Archive for August, 2010
“As we work to strengthen marriage on a societal level, we must not neglect our own marriages.” (Mayor Bill Hardiman, Greater Grand Rapids Community Marriage Policy)
From Address of Pope Benedict XVI at the Fifth World Meeting of Families [Grandparents] are a treasure which the younger generation should not be denied, especially when they bear witness to their faith at the approach of death.
Feng shui is the Chinese art of arranging objects to create harmony. Is your bedroom a romantic get-away where you can retreat from the world, or is it piled with clothes and projects?
It’s not necessary to have the same spending habits, but finances can be the cause of much tension in a marriage. Where do you and your spouse differ when it comes to spending money?
Readers assume the guise of eavesdroppers in each chapter of this unique book, listening in on two conversations between a wife and husband attempting to discuss a troublesome issue in their marriage. What makes this book different is its invitation to readers to assess first the disadvantages and then the advantages of two quite different ways of discussing the same issue.
From On the Family The family has the mission to become more and more what it is, a community of life and love.
“Hatred stirs up disputes, but love covers all offenses.” (Proverbs 10:12) It’s easier to overlook faults if you’ve built a positive balance in your couple emotional bank account. Make deposits of kind words, favors, listening intently, doing fun things together.
With a July 15 vote by its Senate, Argentina became the first nation in Latin America to legalize same-sex marriage. The vote meant that married same-sex couples would be accorded the same rights and responsibilities as heterosexual couples, including the right to adopt children.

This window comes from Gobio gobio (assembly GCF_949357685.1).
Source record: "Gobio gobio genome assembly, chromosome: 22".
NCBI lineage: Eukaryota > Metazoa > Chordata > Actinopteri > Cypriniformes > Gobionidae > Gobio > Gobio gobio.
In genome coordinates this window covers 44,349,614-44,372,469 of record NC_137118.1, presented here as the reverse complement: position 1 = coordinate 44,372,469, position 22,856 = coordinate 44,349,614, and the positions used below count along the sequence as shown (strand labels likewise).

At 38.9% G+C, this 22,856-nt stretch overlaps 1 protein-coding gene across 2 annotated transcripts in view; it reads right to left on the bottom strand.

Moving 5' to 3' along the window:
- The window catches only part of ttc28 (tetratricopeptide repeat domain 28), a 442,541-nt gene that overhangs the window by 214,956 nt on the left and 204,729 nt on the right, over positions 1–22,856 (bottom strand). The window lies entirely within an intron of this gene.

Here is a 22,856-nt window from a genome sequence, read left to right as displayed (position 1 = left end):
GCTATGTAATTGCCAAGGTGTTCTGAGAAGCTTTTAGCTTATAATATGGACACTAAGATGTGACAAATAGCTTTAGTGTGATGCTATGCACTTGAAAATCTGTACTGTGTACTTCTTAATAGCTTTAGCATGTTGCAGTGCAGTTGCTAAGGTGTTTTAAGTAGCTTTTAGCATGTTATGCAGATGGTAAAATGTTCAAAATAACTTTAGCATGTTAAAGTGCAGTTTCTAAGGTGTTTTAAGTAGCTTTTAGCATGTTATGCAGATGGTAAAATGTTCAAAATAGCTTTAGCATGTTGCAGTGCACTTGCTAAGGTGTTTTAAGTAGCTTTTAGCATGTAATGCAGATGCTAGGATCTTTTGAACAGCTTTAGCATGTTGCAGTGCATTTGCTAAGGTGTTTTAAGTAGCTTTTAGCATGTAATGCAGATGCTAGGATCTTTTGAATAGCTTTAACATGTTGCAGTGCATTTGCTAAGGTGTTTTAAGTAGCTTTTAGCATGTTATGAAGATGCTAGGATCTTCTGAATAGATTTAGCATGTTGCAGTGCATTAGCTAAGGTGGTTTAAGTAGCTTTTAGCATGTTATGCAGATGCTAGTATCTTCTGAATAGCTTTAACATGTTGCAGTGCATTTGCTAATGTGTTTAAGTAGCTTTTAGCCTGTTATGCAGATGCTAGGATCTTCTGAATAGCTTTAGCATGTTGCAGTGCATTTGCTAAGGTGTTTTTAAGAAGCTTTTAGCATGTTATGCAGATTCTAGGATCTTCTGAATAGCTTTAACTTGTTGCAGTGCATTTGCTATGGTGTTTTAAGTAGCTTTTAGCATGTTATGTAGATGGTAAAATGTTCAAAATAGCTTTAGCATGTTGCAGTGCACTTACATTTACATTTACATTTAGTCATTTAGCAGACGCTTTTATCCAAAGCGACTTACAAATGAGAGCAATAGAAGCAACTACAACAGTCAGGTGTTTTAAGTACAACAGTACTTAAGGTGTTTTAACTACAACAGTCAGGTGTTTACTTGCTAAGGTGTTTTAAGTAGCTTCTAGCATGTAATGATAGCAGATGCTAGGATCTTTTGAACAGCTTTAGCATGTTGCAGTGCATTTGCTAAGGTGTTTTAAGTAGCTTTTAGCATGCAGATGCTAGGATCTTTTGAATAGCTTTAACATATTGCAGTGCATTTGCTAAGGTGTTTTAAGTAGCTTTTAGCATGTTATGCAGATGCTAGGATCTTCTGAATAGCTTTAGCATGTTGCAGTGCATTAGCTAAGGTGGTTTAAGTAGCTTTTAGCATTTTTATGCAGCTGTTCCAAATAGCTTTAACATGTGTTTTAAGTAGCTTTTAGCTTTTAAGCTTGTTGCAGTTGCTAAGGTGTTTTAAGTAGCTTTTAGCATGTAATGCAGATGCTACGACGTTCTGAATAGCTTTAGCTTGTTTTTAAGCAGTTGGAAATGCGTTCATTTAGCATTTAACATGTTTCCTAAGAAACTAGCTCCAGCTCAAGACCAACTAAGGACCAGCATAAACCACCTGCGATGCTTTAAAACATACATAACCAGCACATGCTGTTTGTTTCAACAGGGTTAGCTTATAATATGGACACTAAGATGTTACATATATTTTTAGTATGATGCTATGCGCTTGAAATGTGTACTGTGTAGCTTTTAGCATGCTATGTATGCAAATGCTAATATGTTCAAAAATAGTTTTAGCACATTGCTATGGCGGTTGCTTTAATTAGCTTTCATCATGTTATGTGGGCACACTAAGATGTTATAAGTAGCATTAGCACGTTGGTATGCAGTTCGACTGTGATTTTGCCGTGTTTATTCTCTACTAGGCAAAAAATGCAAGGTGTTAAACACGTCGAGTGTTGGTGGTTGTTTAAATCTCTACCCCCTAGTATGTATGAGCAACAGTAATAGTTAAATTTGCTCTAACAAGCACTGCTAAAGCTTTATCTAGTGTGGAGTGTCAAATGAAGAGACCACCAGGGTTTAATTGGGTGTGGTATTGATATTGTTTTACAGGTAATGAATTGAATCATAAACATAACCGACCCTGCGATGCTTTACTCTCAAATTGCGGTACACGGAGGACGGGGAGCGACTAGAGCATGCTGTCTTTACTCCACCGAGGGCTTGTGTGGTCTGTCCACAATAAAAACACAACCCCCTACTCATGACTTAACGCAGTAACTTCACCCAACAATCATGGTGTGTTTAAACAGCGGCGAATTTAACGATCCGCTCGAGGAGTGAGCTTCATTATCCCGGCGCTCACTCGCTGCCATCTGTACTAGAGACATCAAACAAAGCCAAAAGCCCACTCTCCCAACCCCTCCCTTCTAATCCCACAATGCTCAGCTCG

On our recent road trip home to South Dakota for my grandfather’s funeral, we stopped at a hotel in Missoula, Montana. We picked a hotel that a franchise guidebook indicated had a pool. After driving for 10 hours with three small children, we arrived at 9 p.m. to find it did not.
From On the Family Each family finds within itself a summons that cannot be ignored: Family, become what you are.
“The first bond of society is marriage.” (Cicero) A marriage license reflects a commitment not only to your spouse but also to society. Do you know where your marriage license is?
Weekly Date Idea: Go to the hit movie of the summer—preferably at a drive-in, if you can find one.
From Marriage: Love and Life in the Divine Plan As a sacrament, marriage signifies and makes present in the couple Christ’s total self-gift of love.
“Marriage is three parts love and seven parts forgiveness of sins.” (Langdon Mitchell) Don’t think you have any sins? Ask your spouse. Forgive something today.
How numerous, O Lord, my God, you have made your wondrous deeds. And in your plans for us there is none to equal you. Psalm 40: 6
As I write this, Charlie is sitting contentedly in his kick and play bouncy seat watching me. I’ve been finding myself with less free time as he spends more and more time awake and alert during the day, but at least he is happy to sit still for a while.
Lord, your love reaches to heaven, your fidelity to clouds. Psalm 36:6
When you and your spouse have a disagreement, ask yourself, “Is this the hill I want to die on?” Not every battle is worth fighting. Save your energy and your good will.
From Address of Pope Benedict XVI at the Fifth World Meeting of Families [Grandparents] offer little ones the perspective of time, they are memory and richness of families.
“What makes a relationship work is having things in common. What makes a relationship passionate are our differences.” (Author unknown) What are three things you have in common with your spouse, and three things that are different?
If you can, return to the church or place of your wedding. If it’s not close by, use photos to start your reminiscing. What’s your favorite memory of your wedding day?
From Letter to Families from Pope John Paul II for 1994 – Year of the Family Male and female in their physical constitution… share equally in the capacity to live “in truth and love.”
From Marriage: Love and Life in the Divine Plan All of us know something about the depth, the intimacy, and the beauty of the gift of self that occurs in the marriage of husband and wife.
“If I speak in human and angelic tongues but do not have love, I am a resounding gong or a clashing cymbal.” (1 Cor. 13:1) Gary Chapman points out that some people’s “love language” is acts of service, physical touch, giving gifts, or quality time. How do you show love?
When your spouse suggests you make love and you are not in the mood, how do you usually respond? Reassure your spouse of your love and seek a compromise together.